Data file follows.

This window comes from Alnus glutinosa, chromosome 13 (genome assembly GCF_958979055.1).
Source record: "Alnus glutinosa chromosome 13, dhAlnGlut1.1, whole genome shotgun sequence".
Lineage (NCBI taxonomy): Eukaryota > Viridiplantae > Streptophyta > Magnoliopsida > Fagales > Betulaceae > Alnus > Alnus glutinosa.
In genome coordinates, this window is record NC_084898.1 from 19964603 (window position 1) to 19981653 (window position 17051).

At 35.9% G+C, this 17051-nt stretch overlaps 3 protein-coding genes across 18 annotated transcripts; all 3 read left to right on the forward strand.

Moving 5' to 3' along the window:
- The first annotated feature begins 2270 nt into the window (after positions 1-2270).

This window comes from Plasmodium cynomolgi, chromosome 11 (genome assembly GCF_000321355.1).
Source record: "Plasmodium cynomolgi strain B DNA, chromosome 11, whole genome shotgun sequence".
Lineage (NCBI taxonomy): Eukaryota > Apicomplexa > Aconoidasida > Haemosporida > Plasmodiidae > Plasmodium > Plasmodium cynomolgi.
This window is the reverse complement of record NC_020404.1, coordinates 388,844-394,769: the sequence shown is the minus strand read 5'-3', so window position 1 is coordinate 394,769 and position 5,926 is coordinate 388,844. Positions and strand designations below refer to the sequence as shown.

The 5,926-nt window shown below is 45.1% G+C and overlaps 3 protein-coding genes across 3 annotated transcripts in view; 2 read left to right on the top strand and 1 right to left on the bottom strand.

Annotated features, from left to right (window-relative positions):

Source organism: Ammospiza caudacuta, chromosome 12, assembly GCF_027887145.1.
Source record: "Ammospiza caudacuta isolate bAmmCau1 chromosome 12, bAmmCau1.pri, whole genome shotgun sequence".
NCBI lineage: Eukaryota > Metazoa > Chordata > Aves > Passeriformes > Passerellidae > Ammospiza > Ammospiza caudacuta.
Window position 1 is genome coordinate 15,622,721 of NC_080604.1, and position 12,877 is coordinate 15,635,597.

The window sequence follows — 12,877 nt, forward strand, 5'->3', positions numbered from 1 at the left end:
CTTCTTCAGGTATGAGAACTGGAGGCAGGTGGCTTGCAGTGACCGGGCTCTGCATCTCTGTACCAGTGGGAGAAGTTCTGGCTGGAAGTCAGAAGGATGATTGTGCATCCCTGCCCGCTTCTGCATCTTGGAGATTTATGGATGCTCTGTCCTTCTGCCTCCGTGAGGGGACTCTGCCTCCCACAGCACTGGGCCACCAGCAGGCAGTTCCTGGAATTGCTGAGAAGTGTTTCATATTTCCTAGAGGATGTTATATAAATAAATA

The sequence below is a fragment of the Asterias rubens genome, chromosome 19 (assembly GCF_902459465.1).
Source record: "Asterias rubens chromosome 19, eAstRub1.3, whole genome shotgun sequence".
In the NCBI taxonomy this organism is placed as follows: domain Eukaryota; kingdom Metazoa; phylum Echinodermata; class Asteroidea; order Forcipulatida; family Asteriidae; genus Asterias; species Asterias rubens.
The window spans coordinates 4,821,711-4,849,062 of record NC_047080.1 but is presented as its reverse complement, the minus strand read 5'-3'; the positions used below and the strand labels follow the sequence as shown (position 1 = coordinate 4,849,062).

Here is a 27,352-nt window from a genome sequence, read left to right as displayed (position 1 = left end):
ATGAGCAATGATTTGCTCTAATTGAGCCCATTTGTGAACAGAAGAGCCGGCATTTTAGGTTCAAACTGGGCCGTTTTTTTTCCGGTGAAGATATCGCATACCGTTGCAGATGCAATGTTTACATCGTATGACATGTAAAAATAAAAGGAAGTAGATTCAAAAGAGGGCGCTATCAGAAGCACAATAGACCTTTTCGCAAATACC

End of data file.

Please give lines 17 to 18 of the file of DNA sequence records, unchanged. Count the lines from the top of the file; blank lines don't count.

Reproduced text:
Window position 1 is genome coordinate 15,622,721 of NC_080604.1, and position 12,877 is coordinate 15,635,597.

The window sequence follows — 12,877 nt, forward strand, 5'->3', positions numbered from 1 at the left end: